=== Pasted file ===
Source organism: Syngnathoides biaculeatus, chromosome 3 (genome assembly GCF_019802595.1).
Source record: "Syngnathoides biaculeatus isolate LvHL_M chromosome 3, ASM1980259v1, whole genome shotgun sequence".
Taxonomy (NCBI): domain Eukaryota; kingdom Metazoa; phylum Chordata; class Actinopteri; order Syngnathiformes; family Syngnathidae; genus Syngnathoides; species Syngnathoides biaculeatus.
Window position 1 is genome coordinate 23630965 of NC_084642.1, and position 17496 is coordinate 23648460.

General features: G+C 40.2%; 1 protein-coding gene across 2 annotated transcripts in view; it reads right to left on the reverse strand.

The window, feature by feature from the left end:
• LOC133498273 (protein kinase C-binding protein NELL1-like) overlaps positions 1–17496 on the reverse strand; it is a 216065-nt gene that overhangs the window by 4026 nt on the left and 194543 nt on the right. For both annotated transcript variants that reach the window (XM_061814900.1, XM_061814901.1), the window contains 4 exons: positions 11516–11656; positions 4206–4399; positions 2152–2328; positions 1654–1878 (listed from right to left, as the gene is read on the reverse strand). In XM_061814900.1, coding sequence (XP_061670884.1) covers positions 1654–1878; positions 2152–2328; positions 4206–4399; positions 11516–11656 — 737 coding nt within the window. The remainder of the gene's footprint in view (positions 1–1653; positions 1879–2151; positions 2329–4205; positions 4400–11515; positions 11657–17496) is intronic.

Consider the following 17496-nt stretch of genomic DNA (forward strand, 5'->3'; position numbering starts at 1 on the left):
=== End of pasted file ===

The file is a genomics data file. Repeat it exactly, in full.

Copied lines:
Source organism: Syngnathoides biaculeatus, chromosome 3 (genome assembly GCF_019802595.1).
Source record: "Syngnathoides biaculeatus isolate LvHL_M chromosome 3, ASM1980259v1, whole genome shotgun sequence".
Taxonomy (NCBI): domain Eukaryota; kingdom Metazoa; phylum Chordata; class Actinopteri; order Syngnathiformes; family Syngnathidae; genus Syngnathoides; species Syngnathoides biaculeatus.
Window position 1 is genome coordinate 23630965 of NC_084642.1, and position 17496 is coordinate 23648460.

General features: G+C 40.2%; 1 protein-coding gene across 2 annotated transcripts in view; it reads right to left on the reverse strand.

The window, feature by feature from the left end:
• LOC133498273 (protein kinase C-binding protein NELL1-like) overlaps positions 1–17496 on the reverse strand; it is a 216065-nt gene that overhangs the window by 4026 nt on the left and 194543 nt on the right. For both annotated transcript variants that reach the window (XM_061814900.1, XM_061814901.1), the window contains 4 exons: positions 11516–11656; positions 4206–4399; positions 2152–2328; positions 1654–1878 (listed from right to left, as the gene is read on the reverse strand). In XM_061814900.1, coding sequence (XP_061670884.1) covers positions 1654–1878; positions 2152–2328; positions 4206–4399; positions 11516–11656 — 737 coding nt within the window. The remainder of the gene's footprint in view (positions 1–1653; positions 1879–2151; positions 2329–4205; positions 4400–11515; positions 11657–17496) is intronic.

Consider the following 17496-nt stretch of genomic DNA (forward strand, 5'->3'; position numbering starts at 1 on the left):